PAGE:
(c)       Civil Cases No. 1030, 1078, 997, 948 and 1098 are similarly situated since they involved the same plaintiff and the same cause of action. In all these cases, respondent issued on August 4, 1994 orders similarly worded as follows: "For failure of the defendant to file his answer within the period provided in the summons which was duly served to him, this case is now submitted for decision unless plaintiff want to present more evidence to prove his cause of action against defendant.” According to respondent judge, the latter part of the order giving the plaintiff a chance to present more evidence has misled the filing clerk who consequently waited for any action to be taken by the plaintiff. Resultantly, she did not return to respondent the records of the cases immediately after mailing copies of the order to the litigants. Respondent explains that unless the records are placed on his table, he could not act on them right away (p. 49, Ibid.).
(d) Criminal Case No. 94-115 (Violation of B.P. Blg. 22) was submitted for resolution after termination of its preliminary investigation on May 5, 1994 and a warrant of arrest was issued on the same date but was not served. Subsequently, the case was dismissed at the instance of the private complainant (p. 49, Ibid.).

With the exception of Civil Case No. 979, we find respondent guilty of negligence in the disposition of the above-stated civil cases. He should have devised ways and means to enable himself to know the status of all cases in his court and act accordingly. Thus --

A judge ought to know the cases submitted to him for decision or resolution, and is expected to keep his own record of cases so that he may act on them promptly without undue delay. It is incumbent upon him to devise an efficient recording and filing system in his court so that no disorderliness can affect the flow of cases and their speedy disposition. A judge cannot take refuge behind the inefficiency or mismanagement by court personnel. Proper and efficient court management is as much his responsibility. He is the one directly responsible for the proper discharge of his official functions. (Agcaoili vs. Ramos, 229 SCRA 705, 710 [1994]).

His failure to dispose of these cases promptly is entirely his fault and cannot be imputed to his subordinates.

Anent Civil Cases No. 979, we find that this case was timely decided. It will be noted that the administrative complaint is dated February 29, 1996, and said case was decided even before the administrative complaint was prepared. Hence, it should not have been included in said administrative complaint which charged respondent with undue delay in the disposition of said case.

As regards to Criminal Case No. 94-115, we find no fault on the part of the respondent. As mentioned above, the case was submitted for resolution after termination of its preliminary investigation on May 5, 1994 and a warrant of arrest was issued accordingly on the same date but was not served. It was only on July 27, 1995 that the accused posted a cash bond before the trial court. The case was later dismissed at the instance of the private complainant.

Respondent failed to take court action on Criminal Cases No. 94-511, 88-2104, 79-040, 79-170, 89-0246, 78-238, 94-489, and 94-135, and Civil Cases No. 92-002, 834, 1065, 891, and 695 for a considerable length of time which contributed greatly to the delay in the administration of justice.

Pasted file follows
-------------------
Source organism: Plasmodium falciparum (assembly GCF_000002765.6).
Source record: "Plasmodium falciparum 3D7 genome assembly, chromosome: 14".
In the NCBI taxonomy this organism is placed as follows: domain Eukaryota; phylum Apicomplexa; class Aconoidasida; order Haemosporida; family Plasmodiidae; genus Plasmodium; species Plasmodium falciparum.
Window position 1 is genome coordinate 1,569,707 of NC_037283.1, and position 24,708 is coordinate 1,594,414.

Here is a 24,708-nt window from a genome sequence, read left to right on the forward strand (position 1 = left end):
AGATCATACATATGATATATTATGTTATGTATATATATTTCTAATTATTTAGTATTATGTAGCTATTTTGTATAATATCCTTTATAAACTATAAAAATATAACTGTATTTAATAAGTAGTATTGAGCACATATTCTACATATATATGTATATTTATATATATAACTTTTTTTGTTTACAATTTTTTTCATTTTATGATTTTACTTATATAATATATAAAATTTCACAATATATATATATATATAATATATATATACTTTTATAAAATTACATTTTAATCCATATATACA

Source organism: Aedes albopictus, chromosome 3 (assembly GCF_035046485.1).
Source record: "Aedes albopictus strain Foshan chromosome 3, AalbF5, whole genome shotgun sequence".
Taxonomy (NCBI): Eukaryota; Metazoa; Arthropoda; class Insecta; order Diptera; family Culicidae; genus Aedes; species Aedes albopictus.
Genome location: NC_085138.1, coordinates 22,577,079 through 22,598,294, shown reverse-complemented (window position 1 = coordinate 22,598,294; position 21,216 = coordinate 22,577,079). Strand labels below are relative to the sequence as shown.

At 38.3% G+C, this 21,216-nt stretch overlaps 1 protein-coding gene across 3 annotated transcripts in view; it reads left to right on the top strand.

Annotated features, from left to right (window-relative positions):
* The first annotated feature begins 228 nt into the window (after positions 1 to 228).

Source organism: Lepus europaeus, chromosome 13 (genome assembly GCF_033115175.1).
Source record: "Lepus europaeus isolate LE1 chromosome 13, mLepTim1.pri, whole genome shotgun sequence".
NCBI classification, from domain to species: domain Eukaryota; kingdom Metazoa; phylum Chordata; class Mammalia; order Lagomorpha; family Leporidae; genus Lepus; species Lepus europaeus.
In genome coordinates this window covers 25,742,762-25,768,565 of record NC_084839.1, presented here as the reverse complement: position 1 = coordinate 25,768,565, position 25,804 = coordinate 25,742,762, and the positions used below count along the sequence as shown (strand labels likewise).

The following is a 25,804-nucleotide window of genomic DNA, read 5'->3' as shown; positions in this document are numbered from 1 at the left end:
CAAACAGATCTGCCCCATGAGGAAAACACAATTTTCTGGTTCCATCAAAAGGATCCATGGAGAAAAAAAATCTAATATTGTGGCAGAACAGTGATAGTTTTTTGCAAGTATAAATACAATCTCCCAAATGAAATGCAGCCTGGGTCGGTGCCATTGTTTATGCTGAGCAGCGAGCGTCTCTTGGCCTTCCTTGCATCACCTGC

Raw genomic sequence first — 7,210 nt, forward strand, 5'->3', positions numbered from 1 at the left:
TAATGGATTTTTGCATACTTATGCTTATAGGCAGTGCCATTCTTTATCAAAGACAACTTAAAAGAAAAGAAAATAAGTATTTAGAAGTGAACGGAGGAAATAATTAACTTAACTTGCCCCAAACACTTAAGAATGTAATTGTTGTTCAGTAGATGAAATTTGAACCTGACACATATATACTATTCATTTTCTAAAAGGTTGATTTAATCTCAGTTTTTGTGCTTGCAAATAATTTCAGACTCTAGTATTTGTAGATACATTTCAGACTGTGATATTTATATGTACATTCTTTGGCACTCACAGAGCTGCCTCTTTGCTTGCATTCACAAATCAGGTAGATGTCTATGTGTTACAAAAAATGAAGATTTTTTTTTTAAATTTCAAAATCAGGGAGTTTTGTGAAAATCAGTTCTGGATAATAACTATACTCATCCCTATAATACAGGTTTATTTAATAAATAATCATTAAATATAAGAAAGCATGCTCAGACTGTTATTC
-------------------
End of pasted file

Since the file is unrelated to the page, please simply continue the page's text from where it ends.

In his comment, respondent explains that –

(a) As to Criminal Case No. 94-511, he issued an Order dated December 26, 1994, requiring the accused to submit her counter-affidavit within ten (10) days from receipt thereof. The return card was not received by the court. The filing clerk kept the records and presented the same to respondent judge only on April 24, 1995 (pp. 49-50, Rollo). The case was dismissed on July 3, 1996.
We find no fault on the part of respondent judge. The return card is essential to a determination of whether or not the accused received the order of December 26, 1994. To decide the case without knowing if the accused received said order would not be in keeping with due process of law.
(b) Criminal Case No. 88-2104, 79-040, 79-170, 89-0246, and 78-238 had long been terminated before respondent assumed office. Except for Criminal Case No. 79-040 which was dismissed on July 10, 1979, the aforestated criminal cases had been archived, although they did not contain any orders indicating such and thus were included in the files of pending cases. Respondent has ordered that the records of these cases be marked as archived (p. 50, Ibid.).
No fault can be attached to respondent, obviously.
(c) As to Criminal Case No. 94-489, he issued an order on December 5, 1994, requiring the accuse to file his counter-affidavit within 10 days from the notice. There is no proof of service of the said order. The records were supposed to be returned to respondent immediately after the lapse of the ten (10) – day period. However, said records were returned to him only on July 7, 1995. Thereafter, he set the case for arraignment on August 1, 1995. The case was dismissed on March 20, 1996 (p. 50, Ibid.).
For the same reason cited under Criminal Case No. 94-511, no fault may be imputed to respondent.
(d) Criminal Case No. 95-135 was submitted for resolution on May 5, 1994 an the records were sent to the Office of the Republic Prosecutor. The records were returned to respondent due to the effectivity of Republic Act No. 7691 which expanded the jurisdiction of the Municipal Trial Court. The accused in said case were notified to file their counter-affidavits. No proof of service was received by the court. An unsigned mimeographed order attached to the record shows that it was submitted for resolution on July 27, 1994. The records were submitted to respondent on May 10, 1995, and he issued the warrant of arrest. One of the accused was arrested. The case was dismissed on September 2, 1996 (p. 50, Ibid.).